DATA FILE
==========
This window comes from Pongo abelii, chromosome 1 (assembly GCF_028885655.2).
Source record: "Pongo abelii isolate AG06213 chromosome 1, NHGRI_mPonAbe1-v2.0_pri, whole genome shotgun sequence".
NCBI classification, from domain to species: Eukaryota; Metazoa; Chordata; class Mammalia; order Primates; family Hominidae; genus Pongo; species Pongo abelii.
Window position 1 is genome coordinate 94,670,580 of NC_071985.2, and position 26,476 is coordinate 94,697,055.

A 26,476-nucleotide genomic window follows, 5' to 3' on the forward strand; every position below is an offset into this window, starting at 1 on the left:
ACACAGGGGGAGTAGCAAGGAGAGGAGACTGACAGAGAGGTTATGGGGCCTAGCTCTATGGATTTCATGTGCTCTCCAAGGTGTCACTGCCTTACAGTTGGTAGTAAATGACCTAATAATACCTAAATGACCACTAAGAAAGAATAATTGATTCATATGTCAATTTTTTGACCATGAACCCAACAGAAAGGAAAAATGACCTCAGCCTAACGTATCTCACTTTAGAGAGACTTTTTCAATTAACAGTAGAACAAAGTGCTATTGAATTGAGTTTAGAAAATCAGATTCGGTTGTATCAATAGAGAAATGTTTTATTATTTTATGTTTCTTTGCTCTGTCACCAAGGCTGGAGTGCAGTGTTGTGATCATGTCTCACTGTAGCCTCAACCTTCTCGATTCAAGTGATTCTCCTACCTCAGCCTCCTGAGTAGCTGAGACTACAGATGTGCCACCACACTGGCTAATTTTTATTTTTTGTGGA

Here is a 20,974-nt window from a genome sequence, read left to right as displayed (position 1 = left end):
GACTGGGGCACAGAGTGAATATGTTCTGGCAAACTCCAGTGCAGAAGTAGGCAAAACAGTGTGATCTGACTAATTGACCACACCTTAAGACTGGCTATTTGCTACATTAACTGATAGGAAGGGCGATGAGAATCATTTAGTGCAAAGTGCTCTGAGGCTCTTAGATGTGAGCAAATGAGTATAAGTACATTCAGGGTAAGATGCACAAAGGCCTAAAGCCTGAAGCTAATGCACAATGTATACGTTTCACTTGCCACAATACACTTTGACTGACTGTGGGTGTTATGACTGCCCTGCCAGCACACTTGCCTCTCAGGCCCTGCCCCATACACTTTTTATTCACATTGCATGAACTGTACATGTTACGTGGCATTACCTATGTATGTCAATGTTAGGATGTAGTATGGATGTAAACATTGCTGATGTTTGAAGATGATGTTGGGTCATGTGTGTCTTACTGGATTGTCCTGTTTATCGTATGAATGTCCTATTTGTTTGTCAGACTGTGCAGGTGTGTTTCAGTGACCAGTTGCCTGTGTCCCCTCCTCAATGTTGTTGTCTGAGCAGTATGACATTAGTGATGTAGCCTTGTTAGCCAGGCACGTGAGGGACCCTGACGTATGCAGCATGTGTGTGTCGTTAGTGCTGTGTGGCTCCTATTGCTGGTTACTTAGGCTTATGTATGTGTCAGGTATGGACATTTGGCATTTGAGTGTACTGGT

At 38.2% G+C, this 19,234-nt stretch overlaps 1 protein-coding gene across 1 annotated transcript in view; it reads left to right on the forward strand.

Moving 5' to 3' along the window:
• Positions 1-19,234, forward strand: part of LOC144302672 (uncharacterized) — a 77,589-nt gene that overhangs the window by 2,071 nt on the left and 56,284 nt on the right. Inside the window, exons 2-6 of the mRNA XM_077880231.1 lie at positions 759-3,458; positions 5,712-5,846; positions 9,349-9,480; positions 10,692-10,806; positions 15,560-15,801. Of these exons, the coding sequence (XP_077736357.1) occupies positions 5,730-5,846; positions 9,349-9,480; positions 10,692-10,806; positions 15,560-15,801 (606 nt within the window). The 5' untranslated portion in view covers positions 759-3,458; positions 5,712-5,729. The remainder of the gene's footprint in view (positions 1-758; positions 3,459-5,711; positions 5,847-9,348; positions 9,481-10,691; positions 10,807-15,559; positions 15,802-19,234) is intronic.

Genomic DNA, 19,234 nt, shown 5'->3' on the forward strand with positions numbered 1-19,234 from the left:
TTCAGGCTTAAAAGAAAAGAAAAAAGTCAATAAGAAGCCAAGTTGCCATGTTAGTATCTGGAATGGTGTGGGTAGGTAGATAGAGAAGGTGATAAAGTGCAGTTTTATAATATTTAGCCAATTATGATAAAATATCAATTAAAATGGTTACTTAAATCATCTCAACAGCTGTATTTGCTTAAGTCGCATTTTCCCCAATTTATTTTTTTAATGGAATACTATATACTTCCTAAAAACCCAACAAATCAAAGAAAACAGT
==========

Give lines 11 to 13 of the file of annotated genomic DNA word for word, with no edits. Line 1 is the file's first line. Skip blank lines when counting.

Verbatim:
• Positions 1-19,234, forward strand: part of LOC144302672 (uncharacterized) — a 77,589-nt gene that overhangs the window by 2,071 nt on the left and 56,284 nt on the right. Inside the window, exons 2-6 of the mRNA XM_077880231.1 lie at positions 759-3,458; positions 5,712-5,846; positions 9,349-9,480; positions 10,692-10,806; positions 15,560-15,801. Of these exons, the coding sequence (XP_077736357.1) occupies positions 5,730-5,846; positions 9,349-9,480; positions 10,692-10,806; positions 15,560-15,801 (606 nt within the window). The 5' untranslated portion in view covers positions 759-3,458; positions 5,712-5,729. The remainder of the gene's footprint in view (positions 1-758; positions 3,459-5,711; positions 5,847-9,348; positions 9,481-10,691; positions 10,807-15,559; positions 15,802-19,234) is intronic.

Genomic DNA, 19,234 nt, shown 5'->3' on the forward strand with positions numbered 1-19,234 from the left:
TTCAGGCTTAAAAGAAAAGAAAAAAGTCAATAAGAAGCCAAGTTGCCATGTTAGTATCTGGAATGGTGTGGGTAGGTAGATAGAGAAGGTGATAAAGTGCAGTTTTATAATATTTAGCCAATTATGATAAAATATCAATTAAAATGGTTACTTAAATCATCTCAACAGCTGTATTTGCTTAAGTCGCATTTTCCCCAATTTATTTTTTTAATGGAATACTATATACTTCCTAAAAACCCAACAAATCAAAGAAAACAGT